Help make this bill a reality! Write your state legislator today and ask them to invest in the health of Texas children through SB 944/HB 1622.

Monday, February 16, 2009

Stimulus Money Will Feed Texans

Thanks to all who called their members of Congress! 

In addition to stimulating the stagnant Texas economy, the economic recovery act passed by Congress this weekend represents real relief for the growing number of Texans facing hunger. The act will immediately provide:
  • Food Stamps - $19.9 billion for the national Food Stamps Program, translating to a one-time increase in benefits of 13.6%. This will bring approximately $1 billion in food stamps benefits to hungry Texas families, and create $1.73 billion in economic stimulus here in Texas wherever the benefits are spent. 
  • WIC - $500 million for the national Women, Infants & Children (WIC) program to support increasing caseloads. Texas' share will depend on the number of new enrollees this year.
  • Charitable Food - $100 million to the national Emergency Food & Shelter Program (EFSP) , and $150 million to the national Emergency Food Assistance Program (TEFAP) , both of which provide food to struggling Texas food banks.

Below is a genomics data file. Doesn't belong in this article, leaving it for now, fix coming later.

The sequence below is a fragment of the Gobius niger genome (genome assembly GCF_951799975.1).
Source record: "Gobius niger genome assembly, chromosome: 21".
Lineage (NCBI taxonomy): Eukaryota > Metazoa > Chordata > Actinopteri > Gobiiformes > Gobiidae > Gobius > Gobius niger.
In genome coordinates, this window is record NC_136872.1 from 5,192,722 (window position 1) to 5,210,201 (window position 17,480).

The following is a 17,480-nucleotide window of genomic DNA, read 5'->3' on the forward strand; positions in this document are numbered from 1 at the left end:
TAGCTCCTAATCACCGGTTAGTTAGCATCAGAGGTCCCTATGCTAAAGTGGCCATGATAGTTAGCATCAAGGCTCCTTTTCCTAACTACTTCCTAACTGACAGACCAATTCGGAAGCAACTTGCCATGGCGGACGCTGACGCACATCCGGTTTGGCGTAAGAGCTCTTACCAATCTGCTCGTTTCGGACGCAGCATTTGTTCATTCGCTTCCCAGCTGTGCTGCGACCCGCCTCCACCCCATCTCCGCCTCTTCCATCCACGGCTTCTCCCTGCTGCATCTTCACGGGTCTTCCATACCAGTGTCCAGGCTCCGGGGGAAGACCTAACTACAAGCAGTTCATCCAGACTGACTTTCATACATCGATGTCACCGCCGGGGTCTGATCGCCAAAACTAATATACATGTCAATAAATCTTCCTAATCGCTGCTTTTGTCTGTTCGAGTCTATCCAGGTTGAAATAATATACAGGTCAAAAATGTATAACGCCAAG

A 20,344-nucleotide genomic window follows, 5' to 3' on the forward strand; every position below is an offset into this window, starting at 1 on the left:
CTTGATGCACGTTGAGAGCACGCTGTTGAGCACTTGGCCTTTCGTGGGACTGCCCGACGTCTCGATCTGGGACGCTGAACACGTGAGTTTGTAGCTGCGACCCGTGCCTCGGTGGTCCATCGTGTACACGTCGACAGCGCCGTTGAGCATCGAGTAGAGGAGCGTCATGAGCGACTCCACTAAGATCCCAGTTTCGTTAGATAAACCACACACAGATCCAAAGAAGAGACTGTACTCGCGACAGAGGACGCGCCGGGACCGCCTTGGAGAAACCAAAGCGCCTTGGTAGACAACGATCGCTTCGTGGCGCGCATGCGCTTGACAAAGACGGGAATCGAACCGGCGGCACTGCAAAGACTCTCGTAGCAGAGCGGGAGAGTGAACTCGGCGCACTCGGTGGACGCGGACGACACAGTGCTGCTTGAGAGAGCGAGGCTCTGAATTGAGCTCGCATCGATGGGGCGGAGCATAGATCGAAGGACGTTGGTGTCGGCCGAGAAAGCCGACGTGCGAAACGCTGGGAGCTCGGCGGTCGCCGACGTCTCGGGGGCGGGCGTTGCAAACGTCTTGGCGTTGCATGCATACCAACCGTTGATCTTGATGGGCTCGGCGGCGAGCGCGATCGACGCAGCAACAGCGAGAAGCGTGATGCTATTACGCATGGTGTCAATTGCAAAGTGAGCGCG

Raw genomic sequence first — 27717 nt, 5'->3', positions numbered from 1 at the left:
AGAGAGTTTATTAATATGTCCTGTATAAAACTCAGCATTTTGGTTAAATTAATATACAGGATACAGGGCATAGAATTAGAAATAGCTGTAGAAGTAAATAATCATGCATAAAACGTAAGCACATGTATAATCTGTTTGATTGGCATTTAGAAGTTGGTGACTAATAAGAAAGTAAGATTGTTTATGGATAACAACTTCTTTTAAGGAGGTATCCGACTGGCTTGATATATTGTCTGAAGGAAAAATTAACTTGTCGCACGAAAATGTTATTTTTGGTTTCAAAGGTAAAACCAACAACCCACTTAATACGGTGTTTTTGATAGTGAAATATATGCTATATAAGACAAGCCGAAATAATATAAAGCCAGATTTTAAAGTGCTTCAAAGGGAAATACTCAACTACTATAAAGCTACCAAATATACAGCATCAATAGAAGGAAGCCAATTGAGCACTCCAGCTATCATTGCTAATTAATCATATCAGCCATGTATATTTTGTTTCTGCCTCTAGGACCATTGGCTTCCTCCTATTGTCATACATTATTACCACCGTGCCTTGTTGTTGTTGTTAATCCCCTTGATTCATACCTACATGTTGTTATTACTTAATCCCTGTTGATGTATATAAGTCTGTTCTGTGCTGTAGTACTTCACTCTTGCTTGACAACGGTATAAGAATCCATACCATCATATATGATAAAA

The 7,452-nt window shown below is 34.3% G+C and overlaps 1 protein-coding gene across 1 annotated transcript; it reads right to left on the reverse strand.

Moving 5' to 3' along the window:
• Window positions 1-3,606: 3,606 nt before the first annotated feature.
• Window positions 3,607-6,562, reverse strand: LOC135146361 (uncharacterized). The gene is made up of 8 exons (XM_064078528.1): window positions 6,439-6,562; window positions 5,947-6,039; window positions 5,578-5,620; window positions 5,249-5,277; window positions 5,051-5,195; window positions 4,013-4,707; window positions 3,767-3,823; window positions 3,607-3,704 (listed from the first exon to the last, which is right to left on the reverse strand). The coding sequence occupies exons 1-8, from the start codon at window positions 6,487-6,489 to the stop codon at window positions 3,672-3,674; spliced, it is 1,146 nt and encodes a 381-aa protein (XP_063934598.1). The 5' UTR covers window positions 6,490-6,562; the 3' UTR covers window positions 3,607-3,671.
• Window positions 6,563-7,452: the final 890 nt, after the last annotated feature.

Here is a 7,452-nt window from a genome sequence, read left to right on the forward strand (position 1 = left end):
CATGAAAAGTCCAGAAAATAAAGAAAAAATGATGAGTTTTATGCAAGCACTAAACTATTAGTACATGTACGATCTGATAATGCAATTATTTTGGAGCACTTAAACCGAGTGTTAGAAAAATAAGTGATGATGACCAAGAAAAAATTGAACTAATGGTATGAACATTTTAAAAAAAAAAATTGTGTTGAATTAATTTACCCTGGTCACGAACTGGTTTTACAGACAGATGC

• Senior Meals - $100 million nationally to Meals on Wheels. 
In addition to hunger relief, the act also provides $2.1 billion for Head Start programs, and expands the Child Tax Credit and Earned Income Tax Credit to provide greater tax relief to low-income families. These expansions will put disposable income in the hands of those who need it most, and are most likely to spend it quickly - helping Texas and Texans alike.

Thursday, February 12, 2009

Texans Turn to Food Stamps for Nutrition

More Texans are turning to food stamps to battle rising prices that present a choice between less food - or less quality.

"It's not that I don't want to eat healthy or anything but I would much rather eat something than nothing at all," Angelle Mendez, a 34 year-old Texan mother told Scripps News. "Plus, it's not exactly the best time to be picky, I also have other people to feed at home."

To cope, Mendez has joined the 1 in 8 Texans using the Supplemental Nutrition Assistance Program (SNAP), AKA food stamps. 

Luckily, it is estimated that the stimulus bill now before Congress will send approximately $1 billion in SNAP benefits to hungry Texas families. Unfortunately, Texas has yet to embrace the new "SNAP" name, with its overtones of nutrition, and is still having difficulty with a newly privatized eligibility system that makes the application process unnecessarily difficult. 

Angel Reyna of El Paso applied for the program when he lost his job as a truck driver last year. He credits the SNAP program with helping him continue to feed his family while he looked for work, and now he's back on his feet. 

"You use it when you're down, and you start putting back in the system when you're up," he said.

Wednesday, February 11, 2009

Middle-Class Texans Need Food, Jobs